What is the meaning of race? Anne Fausto-Sterling imagines the lively discussion this would spark between three prominent scholars in her insightful Boston Review article, “Bodies with Histories: The New Search for the Biology of Race.” She compares recent books by sociologist Ann Morning (The Nature of Race: How Scientists Think and Teach about Human Difference), legal scholar (and CGS Advisory Board member) Dorothy Roberts (Fatal Invention: How Science, Politics, and Big Business Re-create Race in the Twenty-first Century), and biologist Richard C. Francis (Epigenetics: The Ultimate Mystery of Inheritance), imagining the conversation the authors might have over some beers.
The three scholars have different approaches to the question. Morning has researched the pervasive nature of essentialist categories of race in our society; the assumption that one’s genes bear all answers has unfortunately renewed scientific fervor over biological differences. Roberts sees bodies not as static, but constantly in process, embodying history and interacting with the environment, which has profound impacts on biological health due to gross social inequalities. Francis’ work on epigenetics shows the ability of environmental conditions to modify one’s genes. Putting these scholars in conversation with each other provides an interesting framework through which to contemplate the meaning of race in health disparities.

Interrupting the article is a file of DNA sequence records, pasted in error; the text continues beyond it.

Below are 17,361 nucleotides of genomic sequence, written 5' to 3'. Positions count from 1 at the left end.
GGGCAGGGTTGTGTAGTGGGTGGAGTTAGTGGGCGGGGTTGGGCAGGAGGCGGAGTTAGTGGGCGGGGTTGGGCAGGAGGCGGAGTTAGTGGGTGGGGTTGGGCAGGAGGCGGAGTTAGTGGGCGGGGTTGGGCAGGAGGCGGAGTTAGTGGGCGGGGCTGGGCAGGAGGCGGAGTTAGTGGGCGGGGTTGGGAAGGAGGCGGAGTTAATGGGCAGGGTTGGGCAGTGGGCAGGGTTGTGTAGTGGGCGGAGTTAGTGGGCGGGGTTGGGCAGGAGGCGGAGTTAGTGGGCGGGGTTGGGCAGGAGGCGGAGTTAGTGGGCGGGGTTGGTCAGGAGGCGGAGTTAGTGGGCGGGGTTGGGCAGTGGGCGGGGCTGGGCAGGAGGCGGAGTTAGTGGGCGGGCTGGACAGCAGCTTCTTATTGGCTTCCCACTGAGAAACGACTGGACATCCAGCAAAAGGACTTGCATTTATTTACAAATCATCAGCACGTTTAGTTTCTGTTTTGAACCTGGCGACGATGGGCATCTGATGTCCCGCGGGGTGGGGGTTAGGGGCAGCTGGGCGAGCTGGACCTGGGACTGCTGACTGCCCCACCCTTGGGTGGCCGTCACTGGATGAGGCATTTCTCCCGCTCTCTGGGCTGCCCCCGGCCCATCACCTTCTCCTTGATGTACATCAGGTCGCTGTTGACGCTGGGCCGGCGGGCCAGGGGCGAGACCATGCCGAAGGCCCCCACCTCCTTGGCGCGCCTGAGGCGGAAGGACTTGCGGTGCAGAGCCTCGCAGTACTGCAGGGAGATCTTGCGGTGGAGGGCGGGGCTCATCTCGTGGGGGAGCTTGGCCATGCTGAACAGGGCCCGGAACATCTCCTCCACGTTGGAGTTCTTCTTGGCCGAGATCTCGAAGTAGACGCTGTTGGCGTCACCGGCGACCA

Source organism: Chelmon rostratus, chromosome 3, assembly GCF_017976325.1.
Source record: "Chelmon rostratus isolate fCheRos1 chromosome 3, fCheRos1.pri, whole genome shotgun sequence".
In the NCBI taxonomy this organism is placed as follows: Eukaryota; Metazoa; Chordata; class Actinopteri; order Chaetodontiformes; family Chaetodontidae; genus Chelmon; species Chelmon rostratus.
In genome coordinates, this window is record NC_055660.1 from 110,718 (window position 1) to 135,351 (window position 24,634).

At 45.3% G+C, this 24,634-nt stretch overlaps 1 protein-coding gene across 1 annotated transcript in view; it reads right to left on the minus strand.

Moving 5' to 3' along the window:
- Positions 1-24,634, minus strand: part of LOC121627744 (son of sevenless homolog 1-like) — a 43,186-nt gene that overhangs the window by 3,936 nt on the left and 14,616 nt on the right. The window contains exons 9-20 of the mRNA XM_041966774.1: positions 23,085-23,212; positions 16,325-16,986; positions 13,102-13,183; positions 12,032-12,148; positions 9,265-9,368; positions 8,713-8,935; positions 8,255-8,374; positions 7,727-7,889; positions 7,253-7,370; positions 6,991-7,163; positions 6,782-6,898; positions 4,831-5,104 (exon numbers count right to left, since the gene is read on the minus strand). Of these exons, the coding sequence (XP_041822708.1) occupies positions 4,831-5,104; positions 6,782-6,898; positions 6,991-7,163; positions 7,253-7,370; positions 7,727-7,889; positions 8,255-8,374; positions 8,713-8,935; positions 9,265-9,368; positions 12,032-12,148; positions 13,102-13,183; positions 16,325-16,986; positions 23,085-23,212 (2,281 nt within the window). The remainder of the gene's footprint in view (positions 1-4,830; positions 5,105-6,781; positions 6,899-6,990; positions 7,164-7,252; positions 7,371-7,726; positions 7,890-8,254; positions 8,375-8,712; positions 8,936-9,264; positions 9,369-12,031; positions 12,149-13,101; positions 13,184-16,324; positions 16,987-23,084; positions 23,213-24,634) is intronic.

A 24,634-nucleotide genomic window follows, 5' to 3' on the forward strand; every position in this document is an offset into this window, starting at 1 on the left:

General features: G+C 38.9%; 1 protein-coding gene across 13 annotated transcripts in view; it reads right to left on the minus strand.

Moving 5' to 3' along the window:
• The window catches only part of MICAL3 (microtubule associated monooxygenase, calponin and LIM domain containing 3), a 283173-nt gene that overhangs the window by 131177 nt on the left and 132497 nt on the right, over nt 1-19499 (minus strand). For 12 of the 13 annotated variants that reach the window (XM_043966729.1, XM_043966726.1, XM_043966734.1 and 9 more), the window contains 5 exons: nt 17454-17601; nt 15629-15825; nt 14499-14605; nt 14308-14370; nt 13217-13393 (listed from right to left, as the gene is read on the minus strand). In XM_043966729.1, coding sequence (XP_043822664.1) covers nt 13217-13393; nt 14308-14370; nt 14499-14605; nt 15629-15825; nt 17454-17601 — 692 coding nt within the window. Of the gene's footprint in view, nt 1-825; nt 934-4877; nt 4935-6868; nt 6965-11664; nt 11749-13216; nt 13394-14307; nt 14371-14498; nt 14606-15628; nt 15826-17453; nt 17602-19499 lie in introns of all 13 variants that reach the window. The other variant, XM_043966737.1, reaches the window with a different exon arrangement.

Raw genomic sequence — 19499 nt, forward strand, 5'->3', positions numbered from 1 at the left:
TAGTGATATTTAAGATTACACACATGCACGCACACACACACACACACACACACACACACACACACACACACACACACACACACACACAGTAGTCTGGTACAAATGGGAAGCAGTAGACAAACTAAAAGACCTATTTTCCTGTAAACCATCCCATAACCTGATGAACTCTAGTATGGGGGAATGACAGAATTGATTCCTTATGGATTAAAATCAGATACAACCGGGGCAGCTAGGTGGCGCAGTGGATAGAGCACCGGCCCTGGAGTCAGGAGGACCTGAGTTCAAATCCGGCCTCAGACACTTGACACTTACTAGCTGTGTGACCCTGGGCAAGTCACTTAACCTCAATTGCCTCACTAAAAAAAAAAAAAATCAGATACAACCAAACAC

Together, they provide ample evidence that reducing health to one’s genetic make-up is the wrong kind of investigation. Fausto-Sterling – like Morning, Roberts and Francis – makes the compelling argument that the meaningful questions for society and for science are not about minute differences in genetic code, but about how social inequality leads to radical health disparities.
Previously on Biopolitical Times:
Posted in Biotech & Pharma, Civil Society, Jessica Cussins's Blog Posts, Public Opinion, Race
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